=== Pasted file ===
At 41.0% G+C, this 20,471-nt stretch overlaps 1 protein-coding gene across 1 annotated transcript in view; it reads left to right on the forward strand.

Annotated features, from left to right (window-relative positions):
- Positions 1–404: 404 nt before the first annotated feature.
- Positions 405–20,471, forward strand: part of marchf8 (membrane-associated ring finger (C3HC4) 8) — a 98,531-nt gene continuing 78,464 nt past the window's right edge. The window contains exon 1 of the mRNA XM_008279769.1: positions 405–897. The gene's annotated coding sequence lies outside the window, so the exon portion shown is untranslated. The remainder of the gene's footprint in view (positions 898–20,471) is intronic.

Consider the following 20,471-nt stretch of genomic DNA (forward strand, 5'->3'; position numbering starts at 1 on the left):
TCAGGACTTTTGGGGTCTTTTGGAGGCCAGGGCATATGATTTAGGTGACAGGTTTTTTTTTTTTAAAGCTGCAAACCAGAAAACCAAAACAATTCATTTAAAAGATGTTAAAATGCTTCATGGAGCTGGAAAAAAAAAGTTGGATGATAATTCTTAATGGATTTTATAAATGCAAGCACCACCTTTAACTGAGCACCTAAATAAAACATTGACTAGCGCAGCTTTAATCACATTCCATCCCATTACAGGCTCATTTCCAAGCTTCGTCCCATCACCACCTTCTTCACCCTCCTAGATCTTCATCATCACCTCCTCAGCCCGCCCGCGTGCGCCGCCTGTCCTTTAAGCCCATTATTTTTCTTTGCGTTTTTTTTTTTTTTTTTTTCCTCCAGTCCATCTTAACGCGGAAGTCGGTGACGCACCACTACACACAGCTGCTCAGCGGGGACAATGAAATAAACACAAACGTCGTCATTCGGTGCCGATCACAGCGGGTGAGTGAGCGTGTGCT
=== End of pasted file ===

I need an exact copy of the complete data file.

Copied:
At 41.0% G+C, this 20,471-nt stretch overlaps 1 protein-coding gene across 1 annotated transcript in view; it reads left to right on the forward strand.

Annotated features, from left to right (window-relative positions):
- Positions 1–404: 404 nt before the first annotated feature.
- Positions 405–20,471, forward strand: part of marchf8 (membrane-associated ring finger (C3HC4) 8) — a 98,531-nt gene continuing 78,464 nt past the window's right edge. The window contains exon 1 of the mRNA XM_008279769.1: positions 405–897. The gene's annotated coding sequence lies outside the window, so the exon portion shown is untranslated. The remainder of the gene's footprint in view (positions 898–20,471) is intronic.

Consider the following 20,471-nt stretch of genomic DNA (forward strand, 5'->3'; position numbering starts at 1 on the left):
TCAGGACTTTTGGGGTCTTTTGGAGGCCAGGGCATATGATTTAGGTGACAGGTTTTTTTTTTTTAAAGCTGCAAACCAGAAAACCAAAACAATTCATTTAAAAGATGTTAAAATGCTTCATGGAGCTGGAAAAAAAAAGTTGGATGATAATTCTTAATGGATTTTATAAATGCAAGCACCACCTTTAACTGAGCACCTAAATAAAACATTGACTAGCGCAGCTTTAATCACATTCCATCCCATTACAGGCTCATTTCCAAGCTTCGTCCCATCACCACCTTCTTCACCCTCCTAGATCTTCATCATCACCTCCTCAGCCCGCCCGCGTGCGCCGCCTGTCCTTTAAGCCCATTATTTTTCTTTGCGTTTTTTTTTTTTTTTTTTTCCTCCAGTCCATCTTAACGCGGAAGTCGGTGACGCACCACTACACACAGCTGCTCAGCGGGGACAATGAAATAAACACAAACGTCGTCATTCGGTGCCGATCACAGCGGGTGAGTGAGCGTGTGCT